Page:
Garry Hynes is founding artistic director of Druid Theatre Company and served as artistic director of the Abbey Theatre in Dublin. She has worked with The Royal Shakespeare Company and The Royal Court (UK), and with Second Stage and Manhattan Theater Club in New York; with The Kennedy Center in Washington D.C; for Center Theater in Los Angeles and with the Spoleto Festival (USA). She was the first woman to win a Tony Award for direction in 1998 for The Beauty Queen of Leenane.
Patrick Lonergan is a Professor of Drama and Theatre Studies at National University of Ireland Galway. His research is on contemporary Irish drama, Shakespeare and Ireland, theatre and social media, and globalization and performance.
Barry McGovern is an actor who has appeared in eight productions of Shakespeare’s plays. A former member of the RTE Players and the Abbey Theatre Company, in recent years he has mainly been associated with the Gate Theatre, especially their various Beckett productions. He has taught at the University of California at Davis and has spent the recent fall semester teaching at Notre Dame University.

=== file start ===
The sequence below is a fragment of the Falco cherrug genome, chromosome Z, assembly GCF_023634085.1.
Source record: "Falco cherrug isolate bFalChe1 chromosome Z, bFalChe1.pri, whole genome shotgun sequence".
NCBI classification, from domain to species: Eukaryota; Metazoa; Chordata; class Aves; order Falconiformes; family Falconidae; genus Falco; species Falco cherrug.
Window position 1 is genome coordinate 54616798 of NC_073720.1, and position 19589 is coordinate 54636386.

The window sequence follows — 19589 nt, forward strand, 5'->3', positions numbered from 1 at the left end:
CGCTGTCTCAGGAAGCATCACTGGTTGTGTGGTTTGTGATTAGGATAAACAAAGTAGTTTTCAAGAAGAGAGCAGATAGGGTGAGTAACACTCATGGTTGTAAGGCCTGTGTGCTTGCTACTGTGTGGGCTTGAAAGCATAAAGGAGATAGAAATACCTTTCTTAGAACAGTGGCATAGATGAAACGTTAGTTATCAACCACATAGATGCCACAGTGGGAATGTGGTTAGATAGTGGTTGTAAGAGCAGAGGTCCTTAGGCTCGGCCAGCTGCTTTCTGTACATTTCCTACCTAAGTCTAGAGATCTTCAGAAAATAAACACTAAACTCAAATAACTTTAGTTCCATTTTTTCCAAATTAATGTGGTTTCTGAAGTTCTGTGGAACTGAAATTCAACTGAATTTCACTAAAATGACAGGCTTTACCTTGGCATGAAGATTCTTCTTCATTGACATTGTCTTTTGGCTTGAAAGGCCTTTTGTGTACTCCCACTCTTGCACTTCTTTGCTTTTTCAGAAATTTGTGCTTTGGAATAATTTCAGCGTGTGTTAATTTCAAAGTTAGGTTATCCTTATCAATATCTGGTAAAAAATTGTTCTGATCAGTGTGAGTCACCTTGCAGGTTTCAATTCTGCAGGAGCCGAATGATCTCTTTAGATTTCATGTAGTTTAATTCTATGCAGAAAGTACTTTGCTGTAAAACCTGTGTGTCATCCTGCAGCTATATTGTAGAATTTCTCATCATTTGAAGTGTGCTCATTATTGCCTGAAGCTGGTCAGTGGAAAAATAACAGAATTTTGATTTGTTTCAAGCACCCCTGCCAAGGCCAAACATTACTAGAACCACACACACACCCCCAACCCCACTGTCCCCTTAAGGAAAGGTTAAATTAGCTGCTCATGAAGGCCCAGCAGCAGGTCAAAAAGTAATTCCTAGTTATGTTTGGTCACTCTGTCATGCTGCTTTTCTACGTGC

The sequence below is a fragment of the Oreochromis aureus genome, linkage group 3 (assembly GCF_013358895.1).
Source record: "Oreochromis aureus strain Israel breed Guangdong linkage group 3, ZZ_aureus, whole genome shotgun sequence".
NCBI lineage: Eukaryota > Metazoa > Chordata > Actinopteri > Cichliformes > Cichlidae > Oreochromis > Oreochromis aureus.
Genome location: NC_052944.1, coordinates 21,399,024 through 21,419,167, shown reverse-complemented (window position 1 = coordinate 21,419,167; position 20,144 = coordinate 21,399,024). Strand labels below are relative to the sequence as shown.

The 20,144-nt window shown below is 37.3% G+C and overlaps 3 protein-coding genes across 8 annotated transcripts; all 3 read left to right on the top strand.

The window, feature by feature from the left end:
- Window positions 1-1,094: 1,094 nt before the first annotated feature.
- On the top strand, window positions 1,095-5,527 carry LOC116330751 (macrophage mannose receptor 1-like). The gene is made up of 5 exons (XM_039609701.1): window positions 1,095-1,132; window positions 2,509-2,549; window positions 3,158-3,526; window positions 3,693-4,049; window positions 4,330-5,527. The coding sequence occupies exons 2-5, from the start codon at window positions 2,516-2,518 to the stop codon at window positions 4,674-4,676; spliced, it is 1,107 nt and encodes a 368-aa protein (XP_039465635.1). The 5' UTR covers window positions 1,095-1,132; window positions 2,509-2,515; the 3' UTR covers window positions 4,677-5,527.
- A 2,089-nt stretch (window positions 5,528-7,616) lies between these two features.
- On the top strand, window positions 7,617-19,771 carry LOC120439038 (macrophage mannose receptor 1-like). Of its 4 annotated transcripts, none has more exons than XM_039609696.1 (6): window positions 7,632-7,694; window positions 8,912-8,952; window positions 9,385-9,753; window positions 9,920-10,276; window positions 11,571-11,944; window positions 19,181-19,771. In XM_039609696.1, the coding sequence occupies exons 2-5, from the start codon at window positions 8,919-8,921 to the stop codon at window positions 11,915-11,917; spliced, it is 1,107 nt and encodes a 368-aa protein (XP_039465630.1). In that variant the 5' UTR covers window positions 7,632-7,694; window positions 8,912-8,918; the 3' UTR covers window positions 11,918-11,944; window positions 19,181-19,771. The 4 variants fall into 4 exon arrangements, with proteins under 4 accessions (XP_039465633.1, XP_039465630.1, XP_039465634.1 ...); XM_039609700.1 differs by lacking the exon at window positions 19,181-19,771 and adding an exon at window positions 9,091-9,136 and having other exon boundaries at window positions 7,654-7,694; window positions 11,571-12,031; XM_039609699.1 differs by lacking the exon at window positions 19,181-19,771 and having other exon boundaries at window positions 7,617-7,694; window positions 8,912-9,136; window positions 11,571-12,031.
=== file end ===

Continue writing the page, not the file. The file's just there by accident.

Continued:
Conall Morrison is a Dublin-based director and writer. Most recently, he directed La Traviata for the English National Opera and The Taming of The Shrew for the Royal Shakespeare Company.
Fintan O’Toole is a visiting lecturer in the Program in Theater at Princeton and one of Ireland’s leading public intellectuals. He has served as a drama critic for The Irish Times, New York Daily News, Sunday Tribune (Dublin), and In Dublin Magazine. His books on theater span a wide range of topics, from his biography of Richard Brinsley Sheridan to whatever is now appearing on Irish stages.